Quasite J0313-1806 contains supermassive black holes 1.6 billion times heavier than the Sun and formed in a few hundred million years.
Scientists have found the oldest and most distant quasar in the universe named J0313-1806. The discovery, announced at the 237th meeting of the American Astronomical Association on January 12, provides new information about the early universe.
Quasars are among the most energetic and brightest objects in the universe. Scientists believe they form when supermassive black holes swallow surrounding material such as gases or stars, creating a large orbiting disk of dust.
J0313-1806 is more than 13 billion light years from Earth, which means that we do not see images of this quasar after the Big Bang until about 670 million years ago, when the universe was only 5% of his current age. The quasar’s supermassive black hole is 1.6 billion times heavier than the Sun.
Scientists do not fully understand why a mass object too was formed in such a short time. “The black holes created by the first large stars in the universe cannot grow to this point in a few hundred million years,” said Feige Wang, an expert from the University of Arizona and senior author of the ‘study.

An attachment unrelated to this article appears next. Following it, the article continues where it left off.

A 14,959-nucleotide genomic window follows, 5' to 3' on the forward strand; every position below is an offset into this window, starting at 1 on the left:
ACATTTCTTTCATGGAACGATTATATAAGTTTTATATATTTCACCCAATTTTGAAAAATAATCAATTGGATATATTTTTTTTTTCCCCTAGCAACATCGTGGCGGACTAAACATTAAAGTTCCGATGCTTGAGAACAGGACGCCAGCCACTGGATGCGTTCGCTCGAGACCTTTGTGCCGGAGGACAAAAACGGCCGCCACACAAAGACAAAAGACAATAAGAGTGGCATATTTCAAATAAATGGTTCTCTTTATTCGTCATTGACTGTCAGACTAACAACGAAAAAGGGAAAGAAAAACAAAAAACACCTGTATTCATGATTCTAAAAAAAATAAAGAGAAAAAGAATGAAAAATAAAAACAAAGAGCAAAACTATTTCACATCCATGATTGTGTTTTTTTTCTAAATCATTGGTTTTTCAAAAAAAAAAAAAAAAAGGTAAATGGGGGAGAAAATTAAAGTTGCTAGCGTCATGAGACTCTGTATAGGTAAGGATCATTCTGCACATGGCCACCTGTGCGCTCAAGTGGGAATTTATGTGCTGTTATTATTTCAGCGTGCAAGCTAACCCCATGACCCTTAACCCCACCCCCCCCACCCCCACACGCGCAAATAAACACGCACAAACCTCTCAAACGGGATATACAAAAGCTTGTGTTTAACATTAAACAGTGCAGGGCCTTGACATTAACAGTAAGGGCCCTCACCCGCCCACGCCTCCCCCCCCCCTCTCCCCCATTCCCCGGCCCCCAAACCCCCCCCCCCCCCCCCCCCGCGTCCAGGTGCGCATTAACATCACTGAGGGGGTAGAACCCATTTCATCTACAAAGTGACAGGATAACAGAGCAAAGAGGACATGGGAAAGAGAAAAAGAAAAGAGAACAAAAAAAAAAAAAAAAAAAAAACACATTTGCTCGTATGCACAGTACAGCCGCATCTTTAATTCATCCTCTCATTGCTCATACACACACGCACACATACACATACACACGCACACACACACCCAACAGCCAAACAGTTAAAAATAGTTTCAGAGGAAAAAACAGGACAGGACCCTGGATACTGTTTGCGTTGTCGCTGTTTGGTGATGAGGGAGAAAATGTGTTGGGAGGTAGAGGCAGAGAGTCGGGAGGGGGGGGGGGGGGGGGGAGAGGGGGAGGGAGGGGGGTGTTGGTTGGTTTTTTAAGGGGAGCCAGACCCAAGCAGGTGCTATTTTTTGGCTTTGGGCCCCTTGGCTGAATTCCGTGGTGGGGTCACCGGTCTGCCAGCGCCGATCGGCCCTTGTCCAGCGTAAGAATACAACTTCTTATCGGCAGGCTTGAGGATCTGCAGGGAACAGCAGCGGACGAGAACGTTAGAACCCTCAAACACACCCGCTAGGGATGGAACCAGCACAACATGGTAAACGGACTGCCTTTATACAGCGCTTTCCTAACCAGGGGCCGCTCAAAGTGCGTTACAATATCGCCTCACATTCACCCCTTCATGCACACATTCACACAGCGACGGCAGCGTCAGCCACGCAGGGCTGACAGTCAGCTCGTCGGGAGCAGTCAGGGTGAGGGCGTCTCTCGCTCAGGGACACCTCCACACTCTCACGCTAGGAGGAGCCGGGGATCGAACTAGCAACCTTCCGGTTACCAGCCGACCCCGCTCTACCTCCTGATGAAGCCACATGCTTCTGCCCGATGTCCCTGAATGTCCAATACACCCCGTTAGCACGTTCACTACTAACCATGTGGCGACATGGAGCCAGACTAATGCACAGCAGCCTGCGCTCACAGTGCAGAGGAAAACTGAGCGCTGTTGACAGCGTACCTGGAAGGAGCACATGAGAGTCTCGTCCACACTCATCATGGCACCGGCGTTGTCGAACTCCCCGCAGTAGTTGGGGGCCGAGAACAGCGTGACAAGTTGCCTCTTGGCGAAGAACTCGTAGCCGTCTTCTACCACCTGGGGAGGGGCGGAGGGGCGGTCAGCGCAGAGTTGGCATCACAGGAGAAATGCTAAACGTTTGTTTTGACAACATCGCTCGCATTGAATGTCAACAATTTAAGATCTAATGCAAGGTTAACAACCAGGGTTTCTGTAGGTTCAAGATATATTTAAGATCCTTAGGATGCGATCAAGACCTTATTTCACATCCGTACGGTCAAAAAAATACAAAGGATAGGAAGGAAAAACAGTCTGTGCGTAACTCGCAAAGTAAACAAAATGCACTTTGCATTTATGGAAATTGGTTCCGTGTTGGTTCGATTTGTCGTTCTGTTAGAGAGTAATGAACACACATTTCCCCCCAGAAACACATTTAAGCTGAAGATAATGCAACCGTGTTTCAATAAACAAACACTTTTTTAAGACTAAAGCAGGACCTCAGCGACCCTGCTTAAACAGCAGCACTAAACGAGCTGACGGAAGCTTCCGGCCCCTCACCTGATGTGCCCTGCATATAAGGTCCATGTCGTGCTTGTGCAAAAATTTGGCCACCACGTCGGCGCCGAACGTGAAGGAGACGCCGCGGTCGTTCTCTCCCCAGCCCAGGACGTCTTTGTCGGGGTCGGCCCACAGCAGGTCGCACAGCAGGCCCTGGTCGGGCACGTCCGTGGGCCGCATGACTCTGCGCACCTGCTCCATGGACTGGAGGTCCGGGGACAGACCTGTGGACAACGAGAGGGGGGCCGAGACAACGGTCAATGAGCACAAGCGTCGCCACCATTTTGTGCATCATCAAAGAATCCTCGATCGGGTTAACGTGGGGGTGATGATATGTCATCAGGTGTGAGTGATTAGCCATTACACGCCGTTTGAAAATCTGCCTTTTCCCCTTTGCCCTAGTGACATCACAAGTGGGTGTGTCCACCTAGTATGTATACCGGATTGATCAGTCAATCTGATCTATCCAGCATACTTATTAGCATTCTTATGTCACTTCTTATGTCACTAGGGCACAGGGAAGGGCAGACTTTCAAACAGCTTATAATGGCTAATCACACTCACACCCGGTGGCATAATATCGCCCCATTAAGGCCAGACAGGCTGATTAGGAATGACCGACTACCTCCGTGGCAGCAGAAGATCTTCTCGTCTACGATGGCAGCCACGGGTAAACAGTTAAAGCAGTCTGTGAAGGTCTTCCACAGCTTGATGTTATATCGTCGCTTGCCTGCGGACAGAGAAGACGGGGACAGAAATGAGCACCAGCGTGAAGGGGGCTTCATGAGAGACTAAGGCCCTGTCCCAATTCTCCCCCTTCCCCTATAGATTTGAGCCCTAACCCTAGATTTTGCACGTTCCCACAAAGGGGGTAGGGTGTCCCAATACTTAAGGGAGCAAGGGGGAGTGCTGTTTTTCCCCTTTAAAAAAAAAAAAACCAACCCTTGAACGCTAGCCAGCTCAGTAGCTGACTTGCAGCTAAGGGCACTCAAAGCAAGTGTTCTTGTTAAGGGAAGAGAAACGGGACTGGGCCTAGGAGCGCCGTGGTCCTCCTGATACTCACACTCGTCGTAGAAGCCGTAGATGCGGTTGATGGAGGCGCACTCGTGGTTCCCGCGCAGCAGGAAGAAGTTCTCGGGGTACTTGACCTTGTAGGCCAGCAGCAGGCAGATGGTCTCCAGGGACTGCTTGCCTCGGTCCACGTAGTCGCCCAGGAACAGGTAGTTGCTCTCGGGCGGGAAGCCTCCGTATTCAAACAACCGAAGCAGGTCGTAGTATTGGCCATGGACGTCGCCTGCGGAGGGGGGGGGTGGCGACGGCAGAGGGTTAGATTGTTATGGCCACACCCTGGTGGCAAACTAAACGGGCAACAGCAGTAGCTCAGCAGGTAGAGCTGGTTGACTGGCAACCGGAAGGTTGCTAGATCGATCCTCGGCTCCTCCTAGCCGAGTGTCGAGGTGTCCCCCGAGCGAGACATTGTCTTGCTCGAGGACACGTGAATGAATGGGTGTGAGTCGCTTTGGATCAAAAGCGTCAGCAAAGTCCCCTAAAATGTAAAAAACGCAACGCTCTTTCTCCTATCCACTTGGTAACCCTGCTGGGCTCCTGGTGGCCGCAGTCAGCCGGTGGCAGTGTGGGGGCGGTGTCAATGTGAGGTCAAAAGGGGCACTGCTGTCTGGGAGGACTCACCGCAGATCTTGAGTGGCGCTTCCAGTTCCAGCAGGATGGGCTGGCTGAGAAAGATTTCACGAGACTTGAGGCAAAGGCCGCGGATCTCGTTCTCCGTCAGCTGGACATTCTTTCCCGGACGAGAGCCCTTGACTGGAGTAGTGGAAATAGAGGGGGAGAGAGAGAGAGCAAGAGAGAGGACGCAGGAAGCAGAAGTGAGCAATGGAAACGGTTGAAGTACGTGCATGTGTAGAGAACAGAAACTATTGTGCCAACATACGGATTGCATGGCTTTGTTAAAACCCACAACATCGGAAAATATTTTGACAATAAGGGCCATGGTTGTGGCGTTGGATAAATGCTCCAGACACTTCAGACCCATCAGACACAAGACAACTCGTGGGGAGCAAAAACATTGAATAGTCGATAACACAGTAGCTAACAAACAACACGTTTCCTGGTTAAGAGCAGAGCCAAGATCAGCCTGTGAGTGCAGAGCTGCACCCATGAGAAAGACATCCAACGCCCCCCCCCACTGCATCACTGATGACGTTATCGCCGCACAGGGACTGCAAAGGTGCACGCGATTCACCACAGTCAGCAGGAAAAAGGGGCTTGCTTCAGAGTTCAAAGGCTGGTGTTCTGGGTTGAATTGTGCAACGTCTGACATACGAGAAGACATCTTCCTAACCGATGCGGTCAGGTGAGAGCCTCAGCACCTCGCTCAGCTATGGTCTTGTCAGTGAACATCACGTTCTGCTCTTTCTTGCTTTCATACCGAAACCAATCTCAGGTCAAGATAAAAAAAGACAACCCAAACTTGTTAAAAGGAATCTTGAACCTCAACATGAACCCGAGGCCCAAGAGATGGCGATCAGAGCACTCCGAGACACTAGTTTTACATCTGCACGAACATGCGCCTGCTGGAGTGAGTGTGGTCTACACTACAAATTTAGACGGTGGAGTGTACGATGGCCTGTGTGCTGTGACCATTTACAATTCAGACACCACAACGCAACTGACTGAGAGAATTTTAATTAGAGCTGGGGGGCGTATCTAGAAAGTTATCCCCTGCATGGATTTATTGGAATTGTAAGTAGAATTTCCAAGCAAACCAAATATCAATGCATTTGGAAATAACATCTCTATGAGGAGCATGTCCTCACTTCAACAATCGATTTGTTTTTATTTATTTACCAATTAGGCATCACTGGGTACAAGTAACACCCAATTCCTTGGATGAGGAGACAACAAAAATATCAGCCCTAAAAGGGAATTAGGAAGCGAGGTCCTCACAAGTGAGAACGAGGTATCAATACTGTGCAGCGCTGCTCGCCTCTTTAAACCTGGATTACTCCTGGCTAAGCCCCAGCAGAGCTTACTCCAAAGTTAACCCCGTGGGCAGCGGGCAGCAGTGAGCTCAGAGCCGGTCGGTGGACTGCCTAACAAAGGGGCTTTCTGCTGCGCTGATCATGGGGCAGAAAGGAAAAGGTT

According to a theory of black holes, they form when a star explodes, causes a supernova explosion and then collapses. Over time, these black holes merge and become supermassive black holes. However, this process will hardly happen so quickly.
Some earlier studies have suggested that massive stars in the beginning of the universe were mostly made of hydrogen, devoid of other elements commonly found in later stars. This allows old stars to form faster, thus fueling the black hole. According to another model, dense star clusters can also collapse and form black holes. However, the black hole in quasar J0313-1806 is too large and cannot be explained by the above assumptions.
“The seeds of the black hole J0313-1806 must have been formed by a different mechanism. In this case, a mechanism by which large amounts of cold primordial hydrogen directly collapsed into the black hole,” Xiaohui Fan, co-author of the study, associate professor of astronomy at the University of Arizona, said.